Sokaogon Chippewa Community News

Fall Camp Instills Cultural Heritage with Youth

By Richard Ackley, Jr.
Last weekend, 25 youth from the Sokaogon Chippewa Community, Bad River, Lac Courte Oreilles, Lac du Flambeau and the Coast Miwok Tribes participated in the Binaakwe Falling Leaves Cultural Fall Camp held at Goodman Park in western Marinette County.

The Camp began on Friday and concluded on Sunday afternoon. Youth and 30 adults camped and explored traditional fall hunting activities and cultural practices throughout the weekend.

Chris McGeshick, one of the organizers, shared, “These events and activities are vital to learning and preparing our future generations. We want to preserve our culture for future generations. The more information that can be learned about our Ojibwe culture and history, the better our youth will be able to use this knowledge, enabling them to be more experienced leaders.”
Sessions were hosted by regional Tribal harvesters and Elders of the Sokaogon Chippewa Community and Lac du Flambeau Tribe. The camp addressed safety and cultural heritage topics including language, respect for Mother Earth, and respect for the natural resources.
Participants harvested six deer, five muskrats and a turkey. A highlight of the weekend involved gutting, cleaning and dressing the deer and removing the hide in the wild, offering hands-on techniques for the youth.

Cassandra Graikowski, Sokaogon’s Tribal Historic Preservation Officer, assisted in planning the camp. She shared that her goal is to help youth to understand the importance of what each season of the year has to offer as it relates to the hunting and gathering activities of the Anishinaabe culture for thousands of years.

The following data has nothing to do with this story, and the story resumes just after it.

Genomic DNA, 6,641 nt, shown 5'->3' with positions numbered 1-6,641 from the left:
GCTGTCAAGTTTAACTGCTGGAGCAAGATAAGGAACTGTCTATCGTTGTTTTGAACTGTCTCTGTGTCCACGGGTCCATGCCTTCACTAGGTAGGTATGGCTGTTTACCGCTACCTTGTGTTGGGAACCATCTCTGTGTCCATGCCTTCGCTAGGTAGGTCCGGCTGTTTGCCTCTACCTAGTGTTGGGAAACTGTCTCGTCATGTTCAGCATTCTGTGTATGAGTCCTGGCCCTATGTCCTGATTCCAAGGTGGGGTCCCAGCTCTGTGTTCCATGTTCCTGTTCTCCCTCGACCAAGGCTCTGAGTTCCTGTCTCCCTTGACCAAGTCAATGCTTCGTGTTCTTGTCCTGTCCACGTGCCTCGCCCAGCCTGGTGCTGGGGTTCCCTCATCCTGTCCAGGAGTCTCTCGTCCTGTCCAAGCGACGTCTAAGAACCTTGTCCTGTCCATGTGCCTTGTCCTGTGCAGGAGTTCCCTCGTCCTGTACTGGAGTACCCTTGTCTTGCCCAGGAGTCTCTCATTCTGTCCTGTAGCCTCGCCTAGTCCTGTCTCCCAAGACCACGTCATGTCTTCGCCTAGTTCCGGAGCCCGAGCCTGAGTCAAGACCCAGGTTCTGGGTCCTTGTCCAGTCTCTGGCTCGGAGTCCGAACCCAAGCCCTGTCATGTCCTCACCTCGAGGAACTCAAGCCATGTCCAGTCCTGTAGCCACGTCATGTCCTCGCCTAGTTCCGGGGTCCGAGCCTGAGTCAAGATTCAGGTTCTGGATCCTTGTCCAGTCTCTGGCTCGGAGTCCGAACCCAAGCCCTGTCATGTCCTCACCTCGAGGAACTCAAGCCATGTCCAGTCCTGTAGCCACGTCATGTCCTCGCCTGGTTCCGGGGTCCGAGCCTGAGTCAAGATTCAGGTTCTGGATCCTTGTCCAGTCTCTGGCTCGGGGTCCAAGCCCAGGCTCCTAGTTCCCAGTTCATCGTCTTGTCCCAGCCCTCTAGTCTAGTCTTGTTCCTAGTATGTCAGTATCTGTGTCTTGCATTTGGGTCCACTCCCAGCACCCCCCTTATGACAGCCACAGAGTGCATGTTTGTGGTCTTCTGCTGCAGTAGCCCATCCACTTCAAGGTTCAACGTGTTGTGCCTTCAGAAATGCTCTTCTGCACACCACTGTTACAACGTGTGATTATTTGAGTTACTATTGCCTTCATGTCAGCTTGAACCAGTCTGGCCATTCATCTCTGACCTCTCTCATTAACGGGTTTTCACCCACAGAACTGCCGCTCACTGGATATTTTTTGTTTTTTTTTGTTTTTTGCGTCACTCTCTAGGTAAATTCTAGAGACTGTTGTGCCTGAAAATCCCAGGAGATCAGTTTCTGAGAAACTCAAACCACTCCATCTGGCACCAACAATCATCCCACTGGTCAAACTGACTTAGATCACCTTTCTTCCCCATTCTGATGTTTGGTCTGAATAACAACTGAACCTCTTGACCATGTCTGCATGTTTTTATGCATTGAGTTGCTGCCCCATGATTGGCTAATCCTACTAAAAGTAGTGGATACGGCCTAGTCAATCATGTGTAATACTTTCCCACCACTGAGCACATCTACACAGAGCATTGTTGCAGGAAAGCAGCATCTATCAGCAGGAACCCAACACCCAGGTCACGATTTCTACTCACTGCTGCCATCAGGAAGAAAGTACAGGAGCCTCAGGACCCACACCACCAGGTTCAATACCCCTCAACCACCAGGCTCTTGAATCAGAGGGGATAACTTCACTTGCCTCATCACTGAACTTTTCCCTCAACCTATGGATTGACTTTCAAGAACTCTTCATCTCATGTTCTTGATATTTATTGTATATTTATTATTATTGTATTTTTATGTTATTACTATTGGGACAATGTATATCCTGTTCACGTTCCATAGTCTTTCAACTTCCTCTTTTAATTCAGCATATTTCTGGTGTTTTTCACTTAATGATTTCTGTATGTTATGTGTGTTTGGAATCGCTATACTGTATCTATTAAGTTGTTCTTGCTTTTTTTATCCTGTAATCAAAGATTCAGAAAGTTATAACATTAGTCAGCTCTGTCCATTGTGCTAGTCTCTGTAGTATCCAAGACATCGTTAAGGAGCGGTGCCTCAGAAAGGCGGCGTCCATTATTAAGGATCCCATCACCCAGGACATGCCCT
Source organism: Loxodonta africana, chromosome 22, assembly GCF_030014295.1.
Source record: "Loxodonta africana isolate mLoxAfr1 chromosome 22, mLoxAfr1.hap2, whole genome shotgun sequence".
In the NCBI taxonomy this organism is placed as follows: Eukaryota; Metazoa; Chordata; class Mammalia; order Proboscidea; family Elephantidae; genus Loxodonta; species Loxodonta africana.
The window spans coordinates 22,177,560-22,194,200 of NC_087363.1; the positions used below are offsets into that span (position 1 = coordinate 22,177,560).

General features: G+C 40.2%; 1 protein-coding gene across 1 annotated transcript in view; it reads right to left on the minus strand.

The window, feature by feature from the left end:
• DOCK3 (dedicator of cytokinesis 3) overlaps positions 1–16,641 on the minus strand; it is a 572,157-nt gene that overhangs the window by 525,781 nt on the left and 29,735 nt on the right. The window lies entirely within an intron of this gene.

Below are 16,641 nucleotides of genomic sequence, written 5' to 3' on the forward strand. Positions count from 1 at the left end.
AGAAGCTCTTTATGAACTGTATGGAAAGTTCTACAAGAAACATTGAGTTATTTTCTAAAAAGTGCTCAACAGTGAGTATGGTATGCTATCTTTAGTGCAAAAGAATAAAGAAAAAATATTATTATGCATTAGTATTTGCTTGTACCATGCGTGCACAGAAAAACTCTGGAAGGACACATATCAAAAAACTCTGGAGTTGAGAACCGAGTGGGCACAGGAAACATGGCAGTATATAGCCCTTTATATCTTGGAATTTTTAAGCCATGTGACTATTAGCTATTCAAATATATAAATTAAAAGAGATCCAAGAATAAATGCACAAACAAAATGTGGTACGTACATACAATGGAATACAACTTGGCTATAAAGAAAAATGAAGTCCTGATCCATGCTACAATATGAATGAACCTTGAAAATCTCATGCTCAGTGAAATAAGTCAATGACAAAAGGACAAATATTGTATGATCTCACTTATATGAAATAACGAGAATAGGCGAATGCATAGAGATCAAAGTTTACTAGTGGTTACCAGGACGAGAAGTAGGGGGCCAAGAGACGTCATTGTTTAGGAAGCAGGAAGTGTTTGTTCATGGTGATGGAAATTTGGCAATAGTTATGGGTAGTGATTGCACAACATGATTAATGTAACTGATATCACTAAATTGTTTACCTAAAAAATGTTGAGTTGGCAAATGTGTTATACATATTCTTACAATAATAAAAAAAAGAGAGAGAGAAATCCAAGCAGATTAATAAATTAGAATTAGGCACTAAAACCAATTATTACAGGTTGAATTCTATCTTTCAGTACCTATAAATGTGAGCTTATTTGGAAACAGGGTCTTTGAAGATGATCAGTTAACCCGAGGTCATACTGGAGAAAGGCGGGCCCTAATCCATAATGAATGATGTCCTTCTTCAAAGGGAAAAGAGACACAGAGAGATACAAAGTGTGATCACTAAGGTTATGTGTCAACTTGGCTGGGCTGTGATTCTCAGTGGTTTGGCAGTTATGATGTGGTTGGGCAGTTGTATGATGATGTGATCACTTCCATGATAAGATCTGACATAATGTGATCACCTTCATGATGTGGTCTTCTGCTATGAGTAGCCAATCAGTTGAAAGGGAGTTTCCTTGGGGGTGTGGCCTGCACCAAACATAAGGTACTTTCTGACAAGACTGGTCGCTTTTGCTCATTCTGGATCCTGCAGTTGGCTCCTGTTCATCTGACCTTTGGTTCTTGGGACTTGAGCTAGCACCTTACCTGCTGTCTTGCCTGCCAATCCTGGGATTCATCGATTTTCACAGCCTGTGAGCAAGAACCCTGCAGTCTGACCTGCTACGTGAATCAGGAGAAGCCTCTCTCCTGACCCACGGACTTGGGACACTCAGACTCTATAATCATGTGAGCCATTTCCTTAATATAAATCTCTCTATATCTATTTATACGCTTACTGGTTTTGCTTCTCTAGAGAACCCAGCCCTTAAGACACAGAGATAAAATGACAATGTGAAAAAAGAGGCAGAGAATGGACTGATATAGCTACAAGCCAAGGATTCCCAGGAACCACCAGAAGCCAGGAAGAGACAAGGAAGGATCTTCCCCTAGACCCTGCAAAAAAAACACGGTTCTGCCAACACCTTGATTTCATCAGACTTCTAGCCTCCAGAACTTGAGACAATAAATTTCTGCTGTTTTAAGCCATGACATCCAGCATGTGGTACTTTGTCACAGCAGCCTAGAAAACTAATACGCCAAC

Camps throughout recent years have been designed to strategically plan activities for each season. The camps also focus on the ideals of establishing respect for one another and instill the ability to recognize the intent of the harvest and the multitude of gifts which nature has to offer.
Roger McGeshick, Jr., a Tribal Member and Warden with the Great Lakes Indian Fish & Wildlife Commission (GLIFWC), stated, “This is one event that the community and youth look forward to each and every year. GLIFWC is always willing to assist with any youth event that teaches traditional and cultural activities.”

Peter Nelson from Coast Miwok in California, shared, “It was great to see the kids learning traditional knowledge and skills from the Elders and adult hunters.”

Trish Thorbahn, an adult volunteer, said, “The youth had a great amount of respect for each other, and it was great to see many of them reunite for this event. Hopefully they have learned quite a bit. I can’t wait until next year. It would be very nice to see more youth from other Tribes around Wisconsin take part.”

Cassandra explained that this year’s camp was made possible by the Sokaogon Chippewa Community, GLIFWC, and the Great Lakes Inter-Tribal Council (GLITC).
“Everything ran very smoothly this year. We had great cooks, instructors and lots of helpers. Our kids are getting to know each other more as we progress, and there is more respect and teamwork among the youth.”

Tribal Members from all Tribes are welcome to participate in future activities. For more information, email Cassandra or call 715-522-0757.

Chi Miigwech to all of the volunteers who assisted during the camp and shared their knowledge with our yout